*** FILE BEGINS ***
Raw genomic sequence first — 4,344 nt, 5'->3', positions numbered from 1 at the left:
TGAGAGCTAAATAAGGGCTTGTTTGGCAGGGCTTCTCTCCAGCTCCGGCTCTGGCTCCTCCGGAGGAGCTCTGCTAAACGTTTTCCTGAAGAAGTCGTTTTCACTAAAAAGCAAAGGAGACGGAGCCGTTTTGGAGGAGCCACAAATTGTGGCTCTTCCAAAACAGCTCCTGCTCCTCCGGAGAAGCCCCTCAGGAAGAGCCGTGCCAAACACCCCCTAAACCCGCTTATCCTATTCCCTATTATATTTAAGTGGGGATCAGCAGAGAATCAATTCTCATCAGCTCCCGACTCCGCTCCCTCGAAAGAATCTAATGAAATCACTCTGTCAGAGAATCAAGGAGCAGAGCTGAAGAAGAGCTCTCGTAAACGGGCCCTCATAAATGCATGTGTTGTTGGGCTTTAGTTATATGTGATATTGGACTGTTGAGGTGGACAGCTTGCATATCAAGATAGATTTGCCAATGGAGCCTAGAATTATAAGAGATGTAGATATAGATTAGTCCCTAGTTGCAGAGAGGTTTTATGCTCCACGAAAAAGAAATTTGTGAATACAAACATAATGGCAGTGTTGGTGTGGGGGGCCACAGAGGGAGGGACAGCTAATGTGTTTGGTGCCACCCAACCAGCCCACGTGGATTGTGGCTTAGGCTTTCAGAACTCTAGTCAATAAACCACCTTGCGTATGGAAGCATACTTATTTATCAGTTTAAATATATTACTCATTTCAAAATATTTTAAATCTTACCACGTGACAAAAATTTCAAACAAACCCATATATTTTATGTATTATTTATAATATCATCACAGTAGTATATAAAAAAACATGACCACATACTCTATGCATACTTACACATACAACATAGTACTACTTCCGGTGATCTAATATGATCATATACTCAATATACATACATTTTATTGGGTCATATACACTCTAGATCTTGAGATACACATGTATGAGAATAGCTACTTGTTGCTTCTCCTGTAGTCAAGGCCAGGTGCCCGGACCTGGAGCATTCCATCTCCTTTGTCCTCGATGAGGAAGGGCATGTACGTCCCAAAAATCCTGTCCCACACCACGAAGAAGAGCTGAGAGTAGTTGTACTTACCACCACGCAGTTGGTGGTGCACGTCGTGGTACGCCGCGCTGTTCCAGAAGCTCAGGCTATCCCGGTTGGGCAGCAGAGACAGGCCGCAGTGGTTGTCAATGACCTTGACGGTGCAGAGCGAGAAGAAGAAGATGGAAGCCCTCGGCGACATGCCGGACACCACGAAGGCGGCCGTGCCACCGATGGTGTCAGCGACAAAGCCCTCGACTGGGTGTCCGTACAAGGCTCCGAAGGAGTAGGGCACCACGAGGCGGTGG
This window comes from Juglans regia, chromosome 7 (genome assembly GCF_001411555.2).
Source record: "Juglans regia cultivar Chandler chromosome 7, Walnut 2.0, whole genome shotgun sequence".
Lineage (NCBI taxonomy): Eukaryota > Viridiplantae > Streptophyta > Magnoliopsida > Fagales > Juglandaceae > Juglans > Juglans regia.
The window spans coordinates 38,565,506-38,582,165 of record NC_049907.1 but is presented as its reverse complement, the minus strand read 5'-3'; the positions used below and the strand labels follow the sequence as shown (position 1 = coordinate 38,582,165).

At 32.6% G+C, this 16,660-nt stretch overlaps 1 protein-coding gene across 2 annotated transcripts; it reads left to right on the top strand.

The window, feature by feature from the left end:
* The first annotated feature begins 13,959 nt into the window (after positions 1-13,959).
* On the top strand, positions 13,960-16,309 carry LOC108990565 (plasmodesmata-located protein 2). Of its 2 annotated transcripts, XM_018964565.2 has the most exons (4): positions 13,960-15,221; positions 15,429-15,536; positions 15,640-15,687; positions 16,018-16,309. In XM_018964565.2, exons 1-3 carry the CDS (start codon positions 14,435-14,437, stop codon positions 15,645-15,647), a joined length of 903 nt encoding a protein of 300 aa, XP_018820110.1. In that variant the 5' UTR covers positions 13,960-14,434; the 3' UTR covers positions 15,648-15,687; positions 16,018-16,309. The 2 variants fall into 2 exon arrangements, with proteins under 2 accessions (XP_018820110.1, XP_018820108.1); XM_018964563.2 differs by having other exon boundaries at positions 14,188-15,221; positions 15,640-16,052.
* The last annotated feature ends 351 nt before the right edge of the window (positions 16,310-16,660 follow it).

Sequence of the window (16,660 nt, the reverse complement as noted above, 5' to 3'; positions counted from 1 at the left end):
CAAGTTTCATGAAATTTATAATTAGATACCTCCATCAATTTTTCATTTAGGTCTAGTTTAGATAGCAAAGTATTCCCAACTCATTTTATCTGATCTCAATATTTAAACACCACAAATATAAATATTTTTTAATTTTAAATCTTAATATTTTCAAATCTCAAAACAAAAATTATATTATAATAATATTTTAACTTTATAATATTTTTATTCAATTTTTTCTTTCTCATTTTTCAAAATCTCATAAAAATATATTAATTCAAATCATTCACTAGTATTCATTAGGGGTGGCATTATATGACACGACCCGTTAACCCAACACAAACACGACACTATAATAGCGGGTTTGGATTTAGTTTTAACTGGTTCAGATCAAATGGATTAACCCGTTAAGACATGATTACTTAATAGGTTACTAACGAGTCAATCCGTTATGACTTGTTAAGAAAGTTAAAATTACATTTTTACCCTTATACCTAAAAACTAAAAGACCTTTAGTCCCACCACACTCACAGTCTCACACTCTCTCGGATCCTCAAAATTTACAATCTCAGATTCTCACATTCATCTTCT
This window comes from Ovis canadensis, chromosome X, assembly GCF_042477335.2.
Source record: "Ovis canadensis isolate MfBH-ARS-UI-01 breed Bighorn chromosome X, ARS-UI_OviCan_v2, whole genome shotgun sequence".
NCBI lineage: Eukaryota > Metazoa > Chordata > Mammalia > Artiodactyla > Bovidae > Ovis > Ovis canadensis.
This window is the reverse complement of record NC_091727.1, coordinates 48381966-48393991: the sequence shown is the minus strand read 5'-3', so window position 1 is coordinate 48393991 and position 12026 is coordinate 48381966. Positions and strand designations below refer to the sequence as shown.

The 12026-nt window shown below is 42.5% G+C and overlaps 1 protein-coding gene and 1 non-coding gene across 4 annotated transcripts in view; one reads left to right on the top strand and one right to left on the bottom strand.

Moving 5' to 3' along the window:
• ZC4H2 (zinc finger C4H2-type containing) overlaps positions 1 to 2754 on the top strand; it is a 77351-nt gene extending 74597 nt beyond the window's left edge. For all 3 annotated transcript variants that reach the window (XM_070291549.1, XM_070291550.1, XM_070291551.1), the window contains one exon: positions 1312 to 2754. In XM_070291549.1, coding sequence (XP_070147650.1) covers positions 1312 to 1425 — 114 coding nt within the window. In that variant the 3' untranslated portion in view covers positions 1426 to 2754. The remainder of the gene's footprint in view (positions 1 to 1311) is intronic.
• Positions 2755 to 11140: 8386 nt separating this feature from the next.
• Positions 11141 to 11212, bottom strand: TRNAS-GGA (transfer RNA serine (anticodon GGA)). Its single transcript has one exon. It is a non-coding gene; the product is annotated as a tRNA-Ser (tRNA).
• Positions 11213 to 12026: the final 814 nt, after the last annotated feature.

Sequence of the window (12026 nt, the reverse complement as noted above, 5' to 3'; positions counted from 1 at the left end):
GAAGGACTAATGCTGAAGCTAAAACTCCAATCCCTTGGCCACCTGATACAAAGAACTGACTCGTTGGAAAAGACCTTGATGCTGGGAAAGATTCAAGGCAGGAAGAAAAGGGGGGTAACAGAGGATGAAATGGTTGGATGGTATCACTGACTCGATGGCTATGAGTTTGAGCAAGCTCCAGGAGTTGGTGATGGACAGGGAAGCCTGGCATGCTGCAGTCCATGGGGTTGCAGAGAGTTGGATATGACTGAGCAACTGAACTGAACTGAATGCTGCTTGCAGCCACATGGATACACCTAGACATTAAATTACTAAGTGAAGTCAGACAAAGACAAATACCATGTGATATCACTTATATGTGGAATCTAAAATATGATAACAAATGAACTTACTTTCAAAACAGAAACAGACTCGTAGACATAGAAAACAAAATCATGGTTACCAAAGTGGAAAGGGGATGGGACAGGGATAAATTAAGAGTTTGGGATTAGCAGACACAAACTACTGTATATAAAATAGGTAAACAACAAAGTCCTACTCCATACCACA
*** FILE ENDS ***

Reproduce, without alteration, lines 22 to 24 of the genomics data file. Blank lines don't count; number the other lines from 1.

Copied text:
• Positions 11141 to 11212, bottom strand: TRNAS-GGA (transfer RNA serine (anticodon GGA)). Its single transcript has one exon. It is a non-coding gene; the product is annotated as a tRNA-Ser (tRNA).
• Positions 11213 to 12026: the final 814 nt, after the last annotated feature.

Sequence of the window (12026 nt, the reverse complement as noted above, 5' to 3'; positions counted from 1 at the left end):